On Equal Pay Day, March 15, 2022, President Joe Biden signed an executive order aiming at tackling the gender pay gap for federal workers. The executive order encourages the government to consider banning federal contractors from seeking information about job applicants’ prior salary history. 

President Biden encouraged private companies to follow suit and make efforts to narrow the gender pay gap because gender equality is not just a women’s issue but also affects the entire nation’s economy and competitiveness.

In related efforts, the labor department issued a directive to strengthen obligations for audits of payrolls to counteract pay disparities based on gender, race, or ethnicity. The Office of Personnel Managed was also directed to consider a regulation to address the use of prior salary history in setting compensation for federal workers.

This Equal Pay Day drew attention to the pandemic’s affect on women’s labor force participation. There was about 1.1 million fewer women in the labor force this year than in 2020, with low-paid workers hit the hardest, leaving middle- and higher-paid workers insulated from the pandemic. Vice President Kamala Harris aired that the pandemic has only deepened inequities especially as caregiving has become more expensive and inaccessible. And emphasized how African-American women, Latina women, and Native-American women lose hundreds of thousands of dollars over a 40-year career span.

As a result, President Biden has focused on combatting occupational segregation to give better access to women into, primarily male-dominated, well-paying jobs. In October 2021, The Biden administration issued a national gender strategy to advance women and girls’ full participation in society. 

In the end, Equal Pay Day highlighted the continuing wage-gap with the White House reporting that in 2020, the average woman earned 83 cents on the dollar compared with a male colleague doing the same work and that this gap is even bigger for African-American and Native American women and Latinas. Further, social security benefits for women are 80% of those for men.

California has already banned asking applicants about their prior salary history.  California has also passed strong gender pay equity laws.  We handle many such cases.  

What do you think is the right approach to gender pay equity?

Learn More About Gender Discrimination / Wage and Hour Law

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Mishandling Of Sexual Harassment Allegations Lead To Firing Of Several CVS Executives

An internal investigation found that several executives at CVS botched the handling of sexual harassment allegations. These findings prompted CVS CEO Karen Lynch to fire several executives and overhaul the company’s sexual harassment policy. 

Ms. Lynch took over as CEO in February 2021 for CVS making it the largest company by revenue to be run by a female CEO. Lynch made the changes to personnel after learning of complaints about a New Jersey regional manager who was allegedly harassing and inappropriately touching at least two female employees at work.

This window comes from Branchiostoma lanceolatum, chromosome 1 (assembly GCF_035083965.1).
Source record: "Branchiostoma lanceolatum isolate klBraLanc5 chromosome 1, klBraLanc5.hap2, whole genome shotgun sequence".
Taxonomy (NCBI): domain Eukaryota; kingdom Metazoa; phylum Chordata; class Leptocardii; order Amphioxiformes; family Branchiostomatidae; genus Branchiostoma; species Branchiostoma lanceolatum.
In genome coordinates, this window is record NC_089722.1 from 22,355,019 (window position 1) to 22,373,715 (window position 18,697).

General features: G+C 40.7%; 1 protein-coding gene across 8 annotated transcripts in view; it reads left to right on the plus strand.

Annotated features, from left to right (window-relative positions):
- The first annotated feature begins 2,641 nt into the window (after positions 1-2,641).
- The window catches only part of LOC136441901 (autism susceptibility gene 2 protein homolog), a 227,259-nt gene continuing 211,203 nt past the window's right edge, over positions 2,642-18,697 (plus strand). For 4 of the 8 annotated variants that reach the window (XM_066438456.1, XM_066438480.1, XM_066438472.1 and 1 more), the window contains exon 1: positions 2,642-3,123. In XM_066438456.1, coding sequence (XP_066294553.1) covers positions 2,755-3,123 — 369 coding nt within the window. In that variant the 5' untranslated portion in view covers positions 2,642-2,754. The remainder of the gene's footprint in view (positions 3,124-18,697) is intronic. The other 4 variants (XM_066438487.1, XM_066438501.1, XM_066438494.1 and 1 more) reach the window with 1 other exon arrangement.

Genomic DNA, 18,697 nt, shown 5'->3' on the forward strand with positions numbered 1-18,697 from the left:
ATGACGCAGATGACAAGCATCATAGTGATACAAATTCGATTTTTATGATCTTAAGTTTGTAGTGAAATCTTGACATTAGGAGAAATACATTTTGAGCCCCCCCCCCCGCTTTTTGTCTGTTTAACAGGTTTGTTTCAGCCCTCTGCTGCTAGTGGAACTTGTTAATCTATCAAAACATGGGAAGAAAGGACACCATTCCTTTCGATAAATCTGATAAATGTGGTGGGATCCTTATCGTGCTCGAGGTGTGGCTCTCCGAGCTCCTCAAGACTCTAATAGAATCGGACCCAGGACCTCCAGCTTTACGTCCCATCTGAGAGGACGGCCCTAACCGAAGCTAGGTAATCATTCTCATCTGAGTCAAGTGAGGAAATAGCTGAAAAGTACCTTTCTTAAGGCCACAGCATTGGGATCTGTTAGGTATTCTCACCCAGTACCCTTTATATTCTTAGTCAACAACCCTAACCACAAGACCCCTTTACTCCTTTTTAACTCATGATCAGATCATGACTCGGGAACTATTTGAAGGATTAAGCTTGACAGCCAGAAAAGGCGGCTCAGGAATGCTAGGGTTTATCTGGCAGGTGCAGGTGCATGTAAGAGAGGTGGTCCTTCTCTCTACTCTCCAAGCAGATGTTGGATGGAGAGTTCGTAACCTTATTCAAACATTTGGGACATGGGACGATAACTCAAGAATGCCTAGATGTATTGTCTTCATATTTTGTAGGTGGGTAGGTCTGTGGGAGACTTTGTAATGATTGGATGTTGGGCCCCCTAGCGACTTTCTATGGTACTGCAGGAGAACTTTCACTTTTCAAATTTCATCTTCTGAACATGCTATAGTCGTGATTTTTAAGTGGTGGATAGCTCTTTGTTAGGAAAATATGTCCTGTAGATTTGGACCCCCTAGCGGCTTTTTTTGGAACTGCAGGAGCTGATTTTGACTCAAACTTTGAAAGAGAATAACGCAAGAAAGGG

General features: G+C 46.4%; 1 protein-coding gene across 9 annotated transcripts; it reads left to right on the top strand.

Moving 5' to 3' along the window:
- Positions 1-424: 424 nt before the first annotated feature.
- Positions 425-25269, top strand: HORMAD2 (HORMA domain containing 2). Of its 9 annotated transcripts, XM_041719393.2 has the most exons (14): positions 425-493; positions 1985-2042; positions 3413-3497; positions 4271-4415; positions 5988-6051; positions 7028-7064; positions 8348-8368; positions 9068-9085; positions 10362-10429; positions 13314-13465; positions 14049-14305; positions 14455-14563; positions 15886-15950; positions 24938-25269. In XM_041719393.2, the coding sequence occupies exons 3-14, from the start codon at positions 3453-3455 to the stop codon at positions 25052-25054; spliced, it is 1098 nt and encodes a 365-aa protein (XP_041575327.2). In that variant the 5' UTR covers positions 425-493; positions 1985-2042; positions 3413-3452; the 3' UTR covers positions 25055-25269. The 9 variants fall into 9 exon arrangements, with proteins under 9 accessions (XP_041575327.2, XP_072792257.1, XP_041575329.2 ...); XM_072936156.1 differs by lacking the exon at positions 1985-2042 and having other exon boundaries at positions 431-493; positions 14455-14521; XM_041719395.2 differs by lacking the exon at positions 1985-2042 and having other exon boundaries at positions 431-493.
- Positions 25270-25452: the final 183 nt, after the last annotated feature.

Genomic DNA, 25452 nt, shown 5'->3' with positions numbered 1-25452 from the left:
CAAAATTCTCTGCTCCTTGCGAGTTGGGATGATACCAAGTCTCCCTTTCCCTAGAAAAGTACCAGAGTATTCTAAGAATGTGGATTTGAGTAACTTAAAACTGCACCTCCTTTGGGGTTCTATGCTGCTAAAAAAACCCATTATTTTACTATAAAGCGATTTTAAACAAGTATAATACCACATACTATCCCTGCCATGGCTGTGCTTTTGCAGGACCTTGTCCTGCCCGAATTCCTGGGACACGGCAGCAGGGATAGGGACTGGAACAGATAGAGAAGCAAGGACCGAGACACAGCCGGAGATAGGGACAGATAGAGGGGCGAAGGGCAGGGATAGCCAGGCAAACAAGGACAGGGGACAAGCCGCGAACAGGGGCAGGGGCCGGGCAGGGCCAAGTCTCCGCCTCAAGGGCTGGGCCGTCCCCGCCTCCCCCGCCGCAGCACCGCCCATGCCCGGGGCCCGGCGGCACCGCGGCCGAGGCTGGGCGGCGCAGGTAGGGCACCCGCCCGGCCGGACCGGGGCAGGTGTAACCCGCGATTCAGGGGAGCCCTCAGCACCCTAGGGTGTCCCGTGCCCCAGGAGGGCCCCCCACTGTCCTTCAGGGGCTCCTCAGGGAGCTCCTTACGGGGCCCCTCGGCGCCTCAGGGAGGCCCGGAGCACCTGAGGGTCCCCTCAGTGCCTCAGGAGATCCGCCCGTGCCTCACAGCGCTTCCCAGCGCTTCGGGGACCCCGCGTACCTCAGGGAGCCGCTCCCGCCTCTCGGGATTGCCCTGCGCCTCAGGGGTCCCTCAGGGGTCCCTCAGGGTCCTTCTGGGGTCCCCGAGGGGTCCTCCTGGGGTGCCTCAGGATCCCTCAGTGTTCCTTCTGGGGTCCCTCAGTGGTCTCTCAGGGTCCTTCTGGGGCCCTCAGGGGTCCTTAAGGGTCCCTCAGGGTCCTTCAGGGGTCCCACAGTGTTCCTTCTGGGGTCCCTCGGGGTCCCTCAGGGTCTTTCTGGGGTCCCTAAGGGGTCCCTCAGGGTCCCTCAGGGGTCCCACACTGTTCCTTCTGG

Lynch personally oversaw the investigation into allegations against the manager. In January, when investigations concluded, Lynch ordered his dismissal as well as several of the manager’s superiors for failing to treat sexual harassment allegations with the seriousness they deserve.

The removal included an executive who supervised the regional manager and a human-resources executive, while a third executive left the company during the investigation.

Lynch then informed about 450 senior leaders at the company of the decision and revealed  plans to create an office for CVS that would offer its employees a confidential channel through which they can bring complaints of harassment. 

In a later memo, Ms. Lynch made clear that the company does not tolerate harassment or hostile behaviors regardless of position and will not tolerate inaction from those responsible of escalating concerns. She points out efforts to improve internal reporting, investigation, and the creation of a confidential channel for concerns. And allures to a review of procedures in the company’s human resources, legal department, and arbitration.

Do you think CVS is actually taking sexual harassment seriously now?

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“King of Comedy” Jerry Lewis Under Fire for Sexual Harassment and Assault

Jerry Lewis Accused of Sexual Harassment and Sexual Assault

Several actresses have accused comedian Jerry Lewis of sexual harassment and sexual assault. These claims were brought to light during interviews led by investigative film-makers Amy Ziering and Kirby Dick. 

While investigating countless abuse allegations from Hollywood, the film-makers discovered that many of Lewis’ former co-stars had unsettling claims about the comedian. The film-makers had several sit-down conversations with the actresses and turned them into a feature and short film for the “Hollywood Issue.” 

Actresses that will be included in the short are: Hope Holiday (The Ladies Man), Jill St. John (Who’s Minding the Store?), Anna Maria Alberghetti (Cinderfella), Karen Sharpe (The Disorderly Orderly), Renée Taylor, vocalist Lainie Kazan, and several others. While all disturbing, Sharpe and Holiday’s are most severe.

Karen Sharpe alleges that Jerry Lewis attacked her in his office. She claimed that Lewis grabbed her, then attempted to fondle her, and began to take off his pants. Sharpe fought him off but then had to deal with a toxic filming environment as Lewis gave orders to the crew to not speak or rehearse with her.

Hope Holiday alleges that Lewis had locked her in his dressing room, then proceeded to “talk dirty” and masturbate. Holiday was torn about reporting the actor after the events because she had a signed contract with Lewis and the studio.